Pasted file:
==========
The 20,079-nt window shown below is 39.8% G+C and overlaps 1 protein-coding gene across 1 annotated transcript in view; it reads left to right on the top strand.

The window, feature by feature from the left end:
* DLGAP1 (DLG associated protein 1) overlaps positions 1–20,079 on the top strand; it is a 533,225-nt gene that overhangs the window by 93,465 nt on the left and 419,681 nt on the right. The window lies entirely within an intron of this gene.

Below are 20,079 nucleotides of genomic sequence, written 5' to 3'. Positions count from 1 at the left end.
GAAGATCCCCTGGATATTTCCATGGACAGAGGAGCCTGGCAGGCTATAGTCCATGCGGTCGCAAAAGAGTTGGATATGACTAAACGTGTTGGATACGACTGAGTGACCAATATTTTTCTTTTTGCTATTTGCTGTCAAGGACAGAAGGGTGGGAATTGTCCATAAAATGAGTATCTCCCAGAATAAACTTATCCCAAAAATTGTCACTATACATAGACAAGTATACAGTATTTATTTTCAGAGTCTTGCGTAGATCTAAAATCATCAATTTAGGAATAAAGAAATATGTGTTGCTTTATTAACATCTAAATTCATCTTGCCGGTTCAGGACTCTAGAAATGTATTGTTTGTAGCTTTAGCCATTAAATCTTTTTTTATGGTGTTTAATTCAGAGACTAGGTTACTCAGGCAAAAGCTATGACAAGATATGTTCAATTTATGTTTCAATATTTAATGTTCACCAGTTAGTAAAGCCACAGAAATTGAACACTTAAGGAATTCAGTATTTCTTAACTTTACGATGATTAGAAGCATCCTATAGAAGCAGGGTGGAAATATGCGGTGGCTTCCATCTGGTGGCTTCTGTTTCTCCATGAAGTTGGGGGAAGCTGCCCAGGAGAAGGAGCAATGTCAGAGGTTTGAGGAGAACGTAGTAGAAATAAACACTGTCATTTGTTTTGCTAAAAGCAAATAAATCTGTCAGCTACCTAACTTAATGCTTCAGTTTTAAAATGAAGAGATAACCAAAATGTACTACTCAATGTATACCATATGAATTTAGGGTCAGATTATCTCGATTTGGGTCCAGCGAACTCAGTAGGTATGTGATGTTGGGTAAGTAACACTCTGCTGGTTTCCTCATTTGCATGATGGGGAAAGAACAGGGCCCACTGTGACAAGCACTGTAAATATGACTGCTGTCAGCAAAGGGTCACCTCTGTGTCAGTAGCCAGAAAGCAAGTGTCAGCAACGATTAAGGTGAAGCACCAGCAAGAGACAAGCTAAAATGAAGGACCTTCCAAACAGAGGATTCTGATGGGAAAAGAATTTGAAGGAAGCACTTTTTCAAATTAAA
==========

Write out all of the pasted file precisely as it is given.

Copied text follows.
The 20,079-nt window shown below is 39.8% G+C and overlaps 1 protein-coding gene across 1 annotated transcript in view; it reads left to right on the top strand.

The window, feature by feature from the left end:
* DLGAP1 (DLG associated protein 1) overlaps positions 1–20,079 on the top strand; it is a 533,225-nt gene that overhangs the window by 93,465 nt on the left and 419,681 nt on the right. The window lies entirely within an intron of this gene.

Below are 20,079 nucleotides of genomic sequence, written 5' to 3'. Positions count from 1 at the left end.
GAAGATCCCCTGGATATTTCCATGGACAGAGGAGCCTGGCAGGCTATAGTCCATGCGGTCGCAAAAGAGTTGGATATGACTAAACGTGTTGGATACGACTGAGTGACCAATATTTTTCTTTTTGCTATTTGCTGTCAAGGACAGAAGGGTGGGAATTGTCCATAAAATGAGTATCTCCCAGAATAAACTTATCCCAAAAATTGTCACTATACATAGACAAGTATACAGTATTTATTTTCAGAGTCTTGCGTAGATCTAAAATCATCAATTTAGGAATAAAGAAATATGTGTTGCTTTATTAACATCTAAATTCATCTTGCCGGTTCAGGACTCTAGAAATGTATTGTTTGTAGCTTTAGCCATTAAATCTTTTTTTATGGTGTTTAATTCAGAGACTAGGTTACTCAGGCAAAAGCTATGACAAGATATGTTCAATTTATGTTTCAATATTTAATGTTCACCAGTTAGTAAAGCCACAGAAATTGAACACTTAAGGAATTCAGTATTTCTTAACTTTACGATGATTAGAAGCATCCTATAGAAGCAGGGTGGAAATATGCGGTGGCTTCCATCTGGTGGCTTCTGTTTCTCCATGAAGTTGGGGGAAGCTGCCCAGGAGAAGGAGCAATGTCAGAGGTTTGAGGAGAACGTAGTAGAAATAAACACTGTCATTTGTTTTGCTAAAAGCAAATAAATCTGTCAGCTACCTAACTTAATGCTTCAGTTTTAAAATGAAGAGATAACCAAAATGTACTACTCAATGTATACCATATGAATTTAGGGTCAGATTATCTCGATTTGGGTCCAGCGAACTCAGTAGGTATGTGATGTTGGGTAAGTAACACTCTGCTGGTTTCCTCATTTGCATGATGGGGAAAGAACAGGGCCCACTGTGACAAGCACTGTAAATATGACTGCTGTCAGCAAAGGGTCACCTCTGTGTCAGTAGCCAGAAAGCAAGTGTCAGCAACGATTAAGGTGAAGCACCAGCAAGAGACAAGCTAAAATGAAGGACCTTCCAAACAGAGGATTCTGATGGGAAAAGAATTTGAAGGAAGCACTTTTTCAAATTAAA